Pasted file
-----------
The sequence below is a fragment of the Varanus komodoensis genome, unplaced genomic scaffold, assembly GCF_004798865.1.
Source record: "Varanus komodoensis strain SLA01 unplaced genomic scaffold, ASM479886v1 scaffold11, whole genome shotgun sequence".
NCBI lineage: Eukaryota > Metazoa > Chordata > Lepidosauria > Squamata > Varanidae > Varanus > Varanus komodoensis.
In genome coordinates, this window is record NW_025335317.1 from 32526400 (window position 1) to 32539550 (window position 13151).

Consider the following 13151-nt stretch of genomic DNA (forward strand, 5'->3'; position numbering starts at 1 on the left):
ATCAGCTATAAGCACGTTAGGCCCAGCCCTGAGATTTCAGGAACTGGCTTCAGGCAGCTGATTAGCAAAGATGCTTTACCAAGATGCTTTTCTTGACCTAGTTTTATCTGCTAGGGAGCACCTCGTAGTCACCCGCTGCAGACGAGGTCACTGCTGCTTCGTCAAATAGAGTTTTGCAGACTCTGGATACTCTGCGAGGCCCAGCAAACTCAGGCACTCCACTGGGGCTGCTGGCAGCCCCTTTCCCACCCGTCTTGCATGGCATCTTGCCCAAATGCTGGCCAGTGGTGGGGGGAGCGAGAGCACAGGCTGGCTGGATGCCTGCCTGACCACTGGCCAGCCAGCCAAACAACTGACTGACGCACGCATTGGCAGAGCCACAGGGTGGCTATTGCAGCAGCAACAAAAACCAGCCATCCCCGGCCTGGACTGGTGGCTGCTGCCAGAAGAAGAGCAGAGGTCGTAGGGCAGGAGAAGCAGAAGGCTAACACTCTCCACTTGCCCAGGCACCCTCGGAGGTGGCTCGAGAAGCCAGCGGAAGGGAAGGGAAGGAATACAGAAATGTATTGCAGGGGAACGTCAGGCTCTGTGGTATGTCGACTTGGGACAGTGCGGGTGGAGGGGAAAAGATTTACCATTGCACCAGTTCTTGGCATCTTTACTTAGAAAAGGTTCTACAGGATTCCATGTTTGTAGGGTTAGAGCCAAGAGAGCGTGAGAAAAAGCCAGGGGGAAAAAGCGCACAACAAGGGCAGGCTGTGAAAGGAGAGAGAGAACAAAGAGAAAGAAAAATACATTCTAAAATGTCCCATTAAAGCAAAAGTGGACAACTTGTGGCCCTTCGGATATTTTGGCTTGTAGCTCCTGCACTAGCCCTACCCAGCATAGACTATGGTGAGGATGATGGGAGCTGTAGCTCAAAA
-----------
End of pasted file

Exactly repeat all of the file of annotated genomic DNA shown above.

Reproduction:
The sequence below is a fragment of the Varanus komodoensis genome, unplaced genomic scaffold, assembly GCF_004798865.1.
Source record: "Varanus komodoensis strain SLA01 unplaced genomic scaffold, ASM479886v1 scaffold11, whole genome shotgun sequence".
NCBI lineage: Eukaryota > Metazoa > Chordata > Lepidosauria > Squamata > Varanidae > Varanus > Varanus komodoensis.
In genome coordinates, this window is record NW_025335317.1 from 32526400 (window position 1) to 32539550 (window position 13151).

Consider the following 13151-nt stretch of genomic DNA (forward strand, 5'->3'; position numbering starts at 1 on the left):
ATCAGCTATAAGCACGTTAGGCCCAGCCCTGAGATTTCAGGAACTGGCTTCAGGCAGCTGATTAGCAAAGATGCTTTACCAAGATGCTTTTCTTGACCTAGTTTTATCTGCTAGGGAGCACCTCGTAGTCACCCGCTGCAGACGAGGTCACTGCTGCTTCGTCAAATAGAGTTTTGCAGACTCTGGATACTCTGCGAGGCCCAGCAAACTCAGGCACTCCACTGGGGCTGCTGGCAGCCCCTTTCCCACCCGTCTTGCATGGCATCTTGCCCAAATGCTGGCCAGTGGTGGGGGGAGCGAGAGCACAGGCTGGCTGGATGCCTGCCTGACCACTGGCCAGCCAGCCAAACAACTGACTGACGCACGCATTGGCAGAGCCACAGGGTGGCTATTGCAGCAGCAACAAAAACCAGCCATCCCCGGCCTGGACTGGTGGCTGCTGCCAGAAGAAGAGCAGAGGTCGTAGGGCAGGAGAAGCAGAAGGCTAACACTCTCCACTTGCCCAGGCACCCTCGGAGGTGGCTCGAGAAGCCAGCGGAAGGGAAGGGAAGGAATACAGAAATGTATTGCAGGGGAACGTCAGGCTCTGTGGTATGTCGACTTGGGACAGTGCGGGTGGAGGGGAAAAGATTTACCATTGCACCAGTTCTTGGCATCTTTACTTAGAAAAGGTTCTACAGGATTCCATGTTTGTAGGGTTAGAGCCAAGAGAGCGTGAGAAAAAGCCAGGGGGAAAAAGCGCACAACAAGGGCAGGCTGTGAAAGGAGAGAGAGAACAAAGAGAAAGAAAAATACATTCTAAAATGTCCCATTAAAGCAAAAGTGGACAACTTGTGGCCCTTCGGATATTTTGGCTTGTAGCTCCTGCACTAGCCCTACCCAGCATAGACTATGGTGAGGATGATGGGAGCTGTAGCTCAAAA